"Disabled" is typical of the poems Wilfred Owen wrote about war—the loss of lives, the loss of the will to live, and the loss of any reason to live.

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There are a variety of poetic techniques Wilfred Owen employs in "Disabled." Some of them are listed below.

In the first stanza, Owen uses a simile, and then a metaphor:

Through the park 
Voices of boys rang saddening like a hymn,


Voices of play and pleasure after day, 
Till gathering sleep had mothered them from him.

There is the use of irony as well:

And half his lifetime lapsed in the hot race 
And leap of purple spurted from his thigh. 

One time he liked a blood-smear down his leg, 
After the matches, carried shoulder-high...

Whereas cuts and bruises were something to be proud of after a football game, the loss of blood in war is totally different, and there will be no celebration after this injury.

Repetition is used several times in the poem. At the beginning we see the phrase "voices of..." and later, at the end of the poem, "Why don't them come?"

Finally, Owen's use of imagery is extremely impactful:

He's lost his colour very far from here, 
Poured it down shell-holes till the veins ran dry, 
And half his lifetime lapsed in the hot race 
And leap of purple spurted from his thigh.

Owen, a soldier and poet in World War I, who was himself killed in that war (one week before the armistice was signed), humanizes the experiences of the battlefield and the sacrifices made there, timelessly memorializing such actions, regardless of the era.

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Are there any examples of imagery in the poem "Disabled" by Wilfred Owen?

"Disabled" by Wilfred Owen depicts the life of a young man who has lost his arms and legs in World War I. It draws a sharp and drastic contrast between the young man's life prior to joining the Army and after having been injured. 

Owen uses skillful visual and aural imagery to underscore his meaning throughout the poem. In the first stanza, he describes what the soldier looks like: he is sitting in a wheel chair listening to children play. Owen captures the image of the soldier by describing his suit as "ghastly...grey" and then describing how it is sewn: without legs and with the arms cut off and stitched at the elbows. This is an interesting choice for the poet because it is far more profound to consider the suit than it is to be told "a man with no legs and no arms sits in a wheel chair." As readers, we can defend ourselves against such direct communication, but it's harder to ignore the atrocities of this man's life when his suit is described because the portrayal begins benignly with color and pulls the reader into the man's world.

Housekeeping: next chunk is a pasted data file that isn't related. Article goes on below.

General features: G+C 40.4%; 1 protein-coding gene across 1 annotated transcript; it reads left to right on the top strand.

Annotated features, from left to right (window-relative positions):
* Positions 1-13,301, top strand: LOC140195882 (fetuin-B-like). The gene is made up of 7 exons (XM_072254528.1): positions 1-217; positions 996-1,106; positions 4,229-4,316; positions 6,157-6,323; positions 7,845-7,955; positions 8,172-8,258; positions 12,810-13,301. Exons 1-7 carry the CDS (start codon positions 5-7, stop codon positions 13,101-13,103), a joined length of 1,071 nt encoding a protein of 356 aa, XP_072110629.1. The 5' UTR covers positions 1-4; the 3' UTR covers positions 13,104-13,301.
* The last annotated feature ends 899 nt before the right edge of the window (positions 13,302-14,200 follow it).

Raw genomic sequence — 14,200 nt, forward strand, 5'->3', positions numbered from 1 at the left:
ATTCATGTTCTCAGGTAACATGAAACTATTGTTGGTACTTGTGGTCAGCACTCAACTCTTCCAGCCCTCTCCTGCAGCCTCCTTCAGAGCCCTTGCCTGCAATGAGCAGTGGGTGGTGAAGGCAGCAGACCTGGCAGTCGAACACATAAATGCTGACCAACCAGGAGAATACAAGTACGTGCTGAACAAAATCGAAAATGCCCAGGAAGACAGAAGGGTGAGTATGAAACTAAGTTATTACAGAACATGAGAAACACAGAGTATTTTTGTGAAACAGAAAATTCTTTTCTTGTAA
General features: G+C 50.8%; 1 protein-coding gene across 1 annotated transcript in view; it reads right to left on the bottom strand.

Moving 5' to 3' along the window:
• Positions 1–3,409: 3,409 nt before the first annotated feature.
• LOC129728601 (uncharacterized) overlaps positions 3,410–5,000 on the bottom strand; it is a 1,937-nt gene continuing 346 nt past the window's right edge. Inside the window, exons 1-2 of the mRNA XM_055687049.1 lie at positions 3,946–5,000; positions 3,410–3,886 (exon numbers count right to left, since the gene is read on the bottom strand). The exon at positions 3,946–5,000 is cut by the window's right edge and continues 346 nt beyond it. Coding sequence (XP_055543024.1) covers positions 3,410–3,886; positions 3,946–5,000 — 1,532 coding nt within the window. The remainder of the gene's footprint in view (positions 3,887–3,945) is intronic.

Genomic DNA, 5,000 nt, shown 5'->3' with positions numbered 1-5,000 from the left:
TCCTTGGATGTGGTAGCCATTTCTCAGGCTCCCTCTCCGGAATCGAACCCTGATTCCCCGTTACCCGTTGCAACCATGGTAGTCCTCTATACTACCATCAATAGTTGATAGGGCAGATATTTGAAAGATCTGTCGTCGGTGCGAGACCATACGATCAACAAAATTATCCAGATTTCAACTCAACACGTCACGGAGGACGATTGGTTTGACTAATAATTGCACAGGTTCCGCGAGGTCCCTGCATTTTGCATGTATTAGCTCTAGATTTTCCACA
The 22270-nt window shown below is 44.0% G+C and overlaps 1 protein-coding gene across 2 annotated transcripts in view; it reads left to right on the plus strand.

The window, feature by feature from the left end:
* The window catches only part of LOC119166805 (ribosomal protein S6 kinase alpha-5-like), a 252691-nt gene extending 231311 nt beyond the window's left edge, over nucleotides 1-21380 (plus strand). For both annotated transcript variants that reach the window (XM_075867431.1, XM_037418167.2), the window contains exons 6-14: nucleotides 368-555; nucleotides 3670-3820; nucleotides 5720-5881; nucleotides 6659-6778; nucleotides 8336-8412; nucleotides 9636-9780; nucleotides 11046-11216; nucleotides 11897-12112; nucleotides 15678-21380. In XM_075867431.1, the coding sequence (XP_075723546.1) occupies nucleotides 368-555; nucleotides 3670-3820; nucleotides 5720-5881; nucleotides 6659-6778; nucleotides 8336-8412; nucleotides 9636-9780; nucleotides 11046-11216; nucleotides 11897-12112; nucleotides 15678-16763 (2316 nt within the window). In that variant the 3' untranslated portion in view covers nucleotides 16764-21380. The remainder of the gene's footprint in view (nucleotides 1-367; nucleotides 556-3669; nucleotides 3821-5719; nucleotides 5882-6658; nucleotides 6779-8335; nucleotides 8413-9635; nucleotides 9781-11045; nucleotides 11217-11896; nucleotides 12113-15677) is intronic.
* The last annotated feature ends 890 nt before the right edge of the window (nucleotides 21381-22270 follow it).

The process of the man becoming injured offers striking visual images that suggest that the soldier was complicit in his own wounds. He is described in stanza two as having "[thrown] away his knees" and having poured his own blood "down shell holes" in stanza three. By using this imagery, Owens forces the reader to see the absurd image of a young man actively getting rid of his own body parts. At the same time, the imagery sets up the next scenario, which describes the man's life before the war and his reasons for signing up to go. It also reflects how a critically injured person might feel guilty for having become wounded. This visual technique is also an extension of the technique Owen used in stanza one. If he truly described the carnage, some readers would turn off from engaging with the poem. Instead, he puts the incidents in these preposterous images. 

The soldier's life prior to the war and his reasons for signing up for the Army are described in the longest stanza. We see a young man who has fallen for the lies about war (see Owen's poem, "Dulce et Decorum Est"), who was underage and who signed on in order to impress his girlfriend. 

In the next stanza, it becomes clear that no young woman will be impressed because he notices women's eyes as they move from him to uninjured men. Just this one visual image, about the eyes, captures the entire tragedy of a young man who goes to war for glory and then discovers that war is actually a hellish catastrophe. 

Owen fought in World War I and did not survive it. He knew firsthand what war was like, in contrast to what he and his school friends had been told about it a few short years earlier. He was a gifted poet who knew how to communicate horror to those who have never experienced it themselves and who could not be counted upon to engage continually with the enormity of it. He pulls us into this world image by image and challenges us to consider how many more young men we should send to such a fate. He would have considered it an even greater calamity that we have yet to figure out how to stop this unending process.